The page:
Monthly Archive: May 2019

“Performance” Art by Dimple Shah

“Performances” Another dimension of Visual Arts

Visual arts are a mute language, also no movement available in this language. That had become a restricted dimension for the visual artists to express. They experimented for a newer way and imagined, if the painting acts and acquires a movement, how does that work? They transformed themselves to become the painting image and started expressing the way they want meaningfully. This is a step forward in the field of painting in 21st century. This is popularly known in the name of ‘performance’. Dimple Shah lives in Bangalore, comes to the platform of arts every time with a new thought. A conversation with her-

You always have new performances to add. How does one learn this performance art? Is it another section in visual arts?

This is not a separate division. It is one of the experiments put forward by visual artists.

Which section of art you studied? Why did you switched on to performances?

I studied B.Com earlier. Mr. Girish Karnad like stalwarts took workshops for us in the college. I developed a taste in theatre at that time. I worked almost for 5 to 6 years in the theatre arts, both, on the platform, off the platform. I used to make drawings also. One of my friends saw my drawings and advised me to study in Fine Arts. I applied and studied painting Diploma in Ken School of Arts Bangalore in 1998, and did my Post Diploma in Print making in Baroda Fine Arts in 2001. I had the experience of working in theatre and that probably initiated me to think about performances along with my visual art studies.

Do you work painting, print making and performances as separate sections and independent of each other?

No. Performances are taken by artists as a medium to convey social messages. Once I made a performance in Zurich. I based it on our Indian women who make living out of rolling papads. This activity helps women in economic empowerment. I made papad in front of the audience, printed designs over those papad with print making blocks and made images over them. This includes the statements on women’s empowerment and small scale industry, printing designs is incorporating print making methods in the performance.

It is very nice. Did you make any more performances on women’s empowerment?

I always work on new themes. When I performed in Nigeria I included their head dress in my performance. Every society has it’s own and different life styles. I also work on many other themes not only related to women’s themes. Once I went to a coal depot, looking at black coal, many curious thoughts came to my mind. Everything was black, I felt Black could be the end point on every issue. Same coal cured under the earth layers for thousands of years, that would become a diamond. Those thoughts prompted me to think different. Everyone has to look into the self for introspection. Once I gave a performance with black in total costume thinking about these thoughts.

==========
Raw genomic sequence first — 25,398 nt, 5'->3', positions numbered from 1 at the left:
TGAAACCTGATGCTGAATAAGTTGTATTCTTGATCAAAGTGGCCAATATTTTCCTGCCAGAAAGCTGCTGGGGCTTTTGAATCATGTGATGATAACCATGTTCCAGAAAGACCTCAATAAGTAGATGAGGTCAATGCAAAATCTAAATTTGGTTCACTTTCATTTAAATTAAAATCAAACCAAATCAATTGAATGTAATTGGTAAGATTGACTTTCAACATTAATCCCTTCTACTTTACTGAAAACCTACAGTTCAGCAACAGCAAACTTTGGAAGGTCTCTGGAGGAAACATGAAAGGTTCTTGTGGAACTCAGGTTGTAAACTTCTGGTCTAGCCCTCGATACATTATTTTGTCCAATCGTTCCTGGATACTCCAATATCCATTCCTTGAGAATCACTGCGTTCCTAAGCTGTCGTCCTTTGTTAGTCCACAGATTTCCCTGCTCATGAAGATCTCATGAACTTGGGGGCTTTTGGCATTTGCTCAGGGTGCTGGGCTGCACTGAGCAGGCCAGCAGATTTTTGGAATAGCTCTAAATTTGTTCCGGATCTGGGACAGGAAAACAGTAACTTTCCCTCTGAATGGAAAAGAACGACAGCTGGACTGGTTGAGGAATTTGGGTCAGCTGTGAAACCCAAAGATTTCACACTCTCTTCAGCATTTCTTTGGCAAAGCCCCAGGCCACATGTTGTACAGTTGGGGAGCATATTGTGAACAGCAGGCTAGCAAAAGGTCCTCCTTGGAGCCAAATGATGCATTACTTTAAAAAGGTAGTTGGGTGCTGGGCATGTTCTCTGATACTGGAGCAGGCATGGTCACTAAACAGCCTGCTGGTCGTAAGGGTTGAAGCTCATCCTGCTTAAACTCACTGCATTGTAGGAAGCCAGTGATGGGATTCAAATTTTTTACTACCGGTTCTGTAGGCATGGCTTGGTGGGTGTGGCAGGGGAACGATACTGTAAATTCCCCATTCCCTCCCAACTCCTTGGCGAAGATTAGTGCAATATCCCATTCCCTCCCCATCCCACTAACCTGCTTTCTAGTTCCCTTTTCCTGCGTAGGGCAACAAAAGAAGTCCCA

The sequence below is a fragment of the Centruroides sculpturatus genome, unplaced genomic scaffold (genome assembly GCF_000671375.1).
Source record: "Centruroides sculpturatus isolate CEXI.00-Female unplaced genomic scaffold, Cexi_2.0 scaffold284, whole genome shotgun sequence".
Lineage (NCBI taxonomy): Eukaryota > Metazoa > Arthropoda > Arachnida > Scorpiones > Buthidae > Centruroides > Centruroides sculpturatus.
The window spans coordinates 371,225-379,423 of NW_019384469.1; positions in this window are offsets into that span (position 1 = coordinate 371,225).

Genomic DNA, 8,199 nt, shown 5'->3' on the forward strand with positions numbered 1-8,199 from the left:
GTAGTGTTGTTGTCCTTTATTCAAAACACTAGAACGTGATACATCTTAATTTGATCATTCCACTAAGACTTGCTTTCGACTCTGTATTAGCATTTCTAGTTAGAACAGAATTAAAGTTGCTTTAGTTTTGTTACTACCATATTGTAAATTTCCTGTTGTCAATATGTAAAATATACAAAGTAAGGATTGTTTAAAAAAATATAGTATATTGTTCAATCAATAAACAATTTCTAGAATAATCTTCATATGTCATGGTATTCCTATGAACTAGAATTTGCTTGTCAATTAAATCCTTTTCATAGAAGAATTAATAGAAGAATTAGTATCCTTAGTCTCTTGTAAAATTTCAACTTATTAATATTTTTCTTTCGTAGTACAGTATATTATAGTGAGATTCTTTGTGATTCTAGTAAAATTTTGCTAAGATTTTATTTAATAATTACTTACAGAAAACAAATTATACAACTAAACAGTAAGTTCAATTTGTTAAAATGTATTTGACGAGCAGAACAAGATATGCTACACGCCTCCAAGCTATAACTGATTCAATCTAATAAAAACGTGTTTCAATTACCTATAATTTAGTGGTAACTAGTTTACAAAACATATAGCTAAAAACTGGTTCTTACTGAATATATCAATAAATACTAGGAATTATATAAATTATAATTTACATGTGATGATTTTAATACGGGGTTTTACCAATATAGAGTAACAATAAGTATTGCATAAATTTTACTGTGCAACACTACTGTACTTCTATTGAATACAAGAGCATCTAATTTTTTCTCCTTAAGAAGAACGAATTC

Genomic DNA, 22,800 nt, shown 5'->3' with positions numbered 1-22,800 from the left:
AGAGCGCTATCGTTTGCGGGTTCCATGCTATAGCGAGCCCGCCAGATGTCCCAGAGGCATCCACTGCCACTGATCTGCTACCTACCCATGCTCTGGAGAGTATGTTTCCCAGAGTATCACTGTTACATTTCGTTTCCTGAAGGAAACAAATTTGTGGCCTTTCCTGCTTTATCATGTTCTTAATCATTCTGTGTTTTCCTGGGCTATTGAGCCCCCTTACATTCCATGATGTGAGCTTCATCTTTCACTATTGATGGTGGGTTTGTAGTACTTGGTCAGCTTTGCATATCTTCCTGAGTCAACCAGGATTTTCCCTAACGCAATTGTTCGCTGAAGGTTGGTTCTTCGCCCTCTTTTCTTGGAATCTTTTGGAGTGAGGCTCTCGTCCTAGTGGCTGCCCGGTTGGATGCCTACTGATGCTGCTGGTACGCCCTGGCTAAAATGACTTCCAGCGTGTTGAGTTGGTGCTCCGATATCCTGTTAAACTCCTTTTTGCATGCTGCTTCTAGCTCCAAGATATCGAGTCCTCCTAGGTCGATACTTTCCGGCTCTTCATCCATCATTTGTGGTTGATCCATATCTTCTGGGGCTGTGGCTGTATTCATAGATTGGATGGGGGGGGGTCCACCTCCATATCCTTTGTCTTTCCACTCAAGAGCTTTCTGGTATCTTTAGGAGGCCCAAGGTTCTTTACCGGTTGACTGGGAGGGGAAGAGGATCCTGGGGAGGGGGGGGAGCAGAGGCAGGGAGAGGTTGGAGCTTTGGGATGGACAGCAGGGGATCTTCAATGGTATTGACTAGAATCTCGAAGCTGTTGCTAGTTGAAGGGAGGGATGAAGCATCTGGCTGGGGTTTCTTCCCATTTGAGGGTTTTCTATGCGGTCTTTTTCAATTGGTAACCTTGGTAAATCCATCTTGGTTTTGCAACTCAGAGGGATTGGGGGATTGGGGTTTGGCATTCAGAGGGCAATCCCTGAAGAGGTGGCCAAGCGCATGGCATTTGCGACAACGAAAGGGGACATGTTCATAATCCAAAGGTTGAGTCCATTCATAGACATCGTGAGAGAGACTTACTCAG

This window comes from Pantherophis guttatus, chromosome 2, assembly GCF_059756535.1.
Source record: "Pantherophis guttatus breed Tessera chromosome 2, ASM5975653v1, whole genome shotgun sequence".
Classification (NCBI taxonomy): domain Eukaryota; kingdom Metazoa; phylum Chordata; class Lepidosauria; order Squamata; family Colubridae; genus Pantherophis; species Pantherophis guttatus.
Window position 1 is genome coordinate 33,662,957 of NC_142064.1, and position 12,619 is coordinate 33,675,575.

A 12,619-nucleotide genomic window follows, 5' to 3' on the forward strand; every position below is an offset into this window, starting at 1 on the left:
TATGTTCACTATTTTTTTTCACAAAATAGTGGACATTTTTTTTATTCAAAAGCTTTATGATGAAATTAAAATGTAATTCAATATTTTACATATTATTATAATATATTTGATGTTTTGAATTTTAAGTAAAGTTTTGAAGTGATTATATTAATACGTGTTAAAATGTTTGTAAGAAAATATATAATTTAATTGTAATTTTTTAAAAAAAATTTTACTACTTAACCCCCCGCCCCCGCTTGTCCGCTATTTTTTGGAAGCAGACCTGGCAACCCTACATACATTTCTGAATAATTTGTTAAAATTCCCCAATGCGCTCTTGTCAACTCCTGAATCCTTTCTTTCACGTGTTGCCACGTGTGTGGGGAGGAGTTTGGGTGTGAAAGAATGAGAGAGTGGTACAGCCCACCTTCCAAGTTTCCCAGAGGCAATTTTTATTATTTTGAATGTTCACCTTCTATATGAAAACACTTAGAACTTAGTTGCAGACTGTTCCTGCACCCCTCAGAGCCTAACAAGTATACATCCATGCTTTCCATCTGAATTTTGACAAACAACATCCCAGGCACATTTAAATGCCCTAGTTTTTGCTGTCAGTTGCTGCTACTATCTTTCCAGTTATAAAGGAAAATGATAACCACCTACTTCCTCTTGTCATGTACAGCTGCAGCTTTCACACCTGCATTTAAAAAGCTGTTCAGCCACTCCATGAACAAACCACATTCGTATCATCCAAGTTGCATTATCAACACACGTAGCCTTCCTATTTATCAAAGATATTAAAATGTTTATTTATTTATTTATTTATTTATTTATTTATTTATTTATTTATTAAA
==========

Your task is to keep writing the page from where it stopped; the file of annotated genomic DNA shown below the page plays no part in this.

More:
What is this photograph, looks like electric lights are put in your hair?

Once our group of friends thought of looking into the changes set in Bangalore city.  I designed my performance on jasmine flowers of our childhood. We used to have Jasmine flowers fully adorned on hair plaited in our childhood. Scented jasmine flowers were beautifully looked everywhere at that time. Now the IT industry has kept the city busy for all the 24 hours. LED lights are lighting the city throughout the night. I wanted to say beautiful past of Jasmine scent is evaporated in LED lights and I performed having arranged electric bulbs in my hair plaited.

Could you convey that message to audience?

People do not know much about performance art. People only know theatre performance on the stage. This performance is part of the audience. When I perform I keep meeting people and talk to them. When I performed with Jasmine hair plaited I moved around 45mts on busy M.G.Road and was talking to people asking about the changes in Bangalore. They do not understand to begin with. I explained them.